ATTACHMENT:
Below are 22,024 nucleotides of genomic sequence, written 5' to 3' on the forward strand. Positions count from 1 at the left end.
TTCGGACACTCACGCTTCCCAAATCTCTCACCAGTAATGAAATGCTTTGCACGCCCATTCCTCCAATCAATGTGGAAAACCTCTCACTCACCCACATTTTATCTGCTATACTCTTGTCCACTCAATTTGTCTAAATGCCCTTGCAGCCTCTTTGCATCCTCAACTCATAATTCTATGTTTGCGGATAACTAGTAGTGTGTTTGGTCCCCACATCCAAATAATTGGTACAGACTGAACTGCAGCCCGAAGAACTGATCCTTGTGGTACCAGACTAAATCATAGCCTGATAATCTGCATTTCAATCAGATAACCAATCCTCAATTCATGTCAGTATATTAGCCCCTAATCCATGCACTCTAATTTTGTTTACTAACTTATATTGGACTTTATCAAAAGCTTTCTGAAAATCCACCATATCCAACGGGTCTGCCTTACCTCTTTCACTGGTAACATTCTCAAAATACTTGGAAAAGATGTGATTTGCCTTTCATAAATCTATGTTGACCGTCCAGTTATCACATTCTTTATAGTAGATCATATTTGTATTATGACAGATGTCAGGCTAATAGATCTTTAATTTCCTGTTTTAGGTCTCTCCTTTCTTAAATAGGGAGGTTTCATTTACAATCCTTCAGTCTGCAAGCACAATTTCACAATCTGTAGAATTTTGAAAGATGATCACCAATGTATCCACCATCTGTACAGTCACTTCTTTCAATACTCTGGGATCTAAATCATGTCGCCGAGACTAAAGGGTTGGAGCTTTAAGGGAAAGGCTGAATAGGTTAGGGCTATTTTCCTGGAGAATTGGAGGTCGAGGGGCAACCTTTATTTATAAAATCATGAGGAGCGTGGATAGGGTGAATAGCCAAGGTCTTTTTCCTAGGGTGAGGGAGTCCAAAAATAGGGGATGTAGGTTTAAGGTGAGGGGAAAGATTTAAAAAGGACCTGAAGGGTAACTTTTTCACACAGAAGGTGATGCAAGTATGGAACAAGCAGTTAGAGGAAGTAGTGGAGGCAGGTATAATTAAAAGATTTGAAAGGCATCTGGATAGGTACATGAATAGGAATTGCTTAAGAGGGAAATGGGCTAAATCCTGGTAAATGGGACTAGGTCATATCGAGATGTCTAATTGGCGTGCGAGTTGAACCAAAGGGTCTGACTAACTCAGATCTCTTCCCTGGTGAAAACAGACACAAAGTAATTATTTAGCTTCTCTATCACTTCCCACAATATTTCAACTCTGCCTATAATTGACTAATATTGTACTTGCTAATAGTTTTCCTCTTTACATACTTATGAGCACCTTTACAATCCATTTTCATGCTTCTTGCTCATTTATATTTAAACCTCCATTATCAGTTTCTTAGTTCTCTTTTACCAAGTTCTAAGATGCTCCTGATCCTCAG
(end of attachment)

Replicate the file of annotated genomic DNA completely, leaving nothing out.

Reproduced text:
Below are 22,024 nucleotides of genomic sequence, written 5' to 3' on the forward strand. Positions count from 1 at the left end.
TTCGGACACTCACGCTTCCCAAATCTCTCACCAGTAATGAAATGCTTTGCACGCCCATTCCTCCAATCAATGTGGAAAACCTCTCACTCACCCACATTTTATCTGCTATACTCTTGTCCACTCAATTTGTCTAAATGCCCTTGCAGCCTCTTTGCATCCTCAACTCATAATTCTATGTTTGCGGATAACTAGTAGTGTGTTTGGTCCCCACATCCAAATAATTGGTACAGACTGAACTGCAGCCCGAAGAACTGATCCTTGTGGTACCAGACTAAATCATAGCCTGATAATCTGCATTTCAATCAGATAACCAATCCTCAATTCATGTCAGTATATTAGCCCCTAATCCATGCACTCTAATTTTGTTTACTAACTTATATTGGACTTTATCAAAAGCTTTCTGAAAATCCACCATATCCAACGGGTCTGCCTTACCTCTTTCACTGGTAACATTCTCAAAATACTTGGAAAAGATGTGATTTGCCTTTCATAAATCTATGTTGACCGTCCAGTTATCACATTCTTTATAGTAGATCATATTTGTATTATGACAGATGTCAGGCTAATAGATCTTTAATTTCCTGTTTTAGGTCTCTCCTTTCTTAAATAGGGAGGTTTCATTTACAATCCTTCAGTCTGCAAGCACAATTTCACAATCTGTAGAATTTTGAAAGATGATCACCAATGTATCCACCATCTGTACAGTCACTTCTTTCAATACTCTGGGATCTAAATCATGTCGCCGAGACTAAAGGGTTGGAGCTTTAAGGGAAAGGCTGAATAGGTTAGGGCTATTTTCCTGGAGAATTGGAGGTCGAGGGGCAACCTTTATTTATAAAATCATGAGGAGCGTGGATAGGGTGAATAGCCAAGGTCTTTTTCCTAGGGTGAGGGAGTCCAAAAATAGGGGATGTAGGTTTAAGGTGAGGGGAAAGATTTAAAAAGGACCTGAAGGGTAACTTTTTCACACAGAAGGTGATGCAAGTATGGAACAAGCAGTTAGAGGAAGTAGTGGAGGCAGGTATAATTAAAAGATTTGAAAGGCATCTGGATAGGTACATGAATAGGAATTGCTTAAGAGGGAAATGGGCTAAATCCTGGTAAATGGGACTAGGTCATATCGAGATGTCTAATTGGCGTGCGAGTTGAACCAAAGGGTCTGACTAACTCAGATCTCTTCCCTGGTGAAAACAGACACAAAGTAATTATTTAGCTTCTCTATCACTTCCCACAATATTTCAACTCTGCCTATAATTGACTAATATTGTACTTGCTAATAGTTTTCCTCTTTACATACTTATGAGCACCTTTACAATCCATTTTCATGCTTCTTGCTCATTTATATTTAAACCTCCATTATCAGTTTCTTAGTTCTCTTTTACCAAGTTCTAAGATGCTCCTGATCCTCAG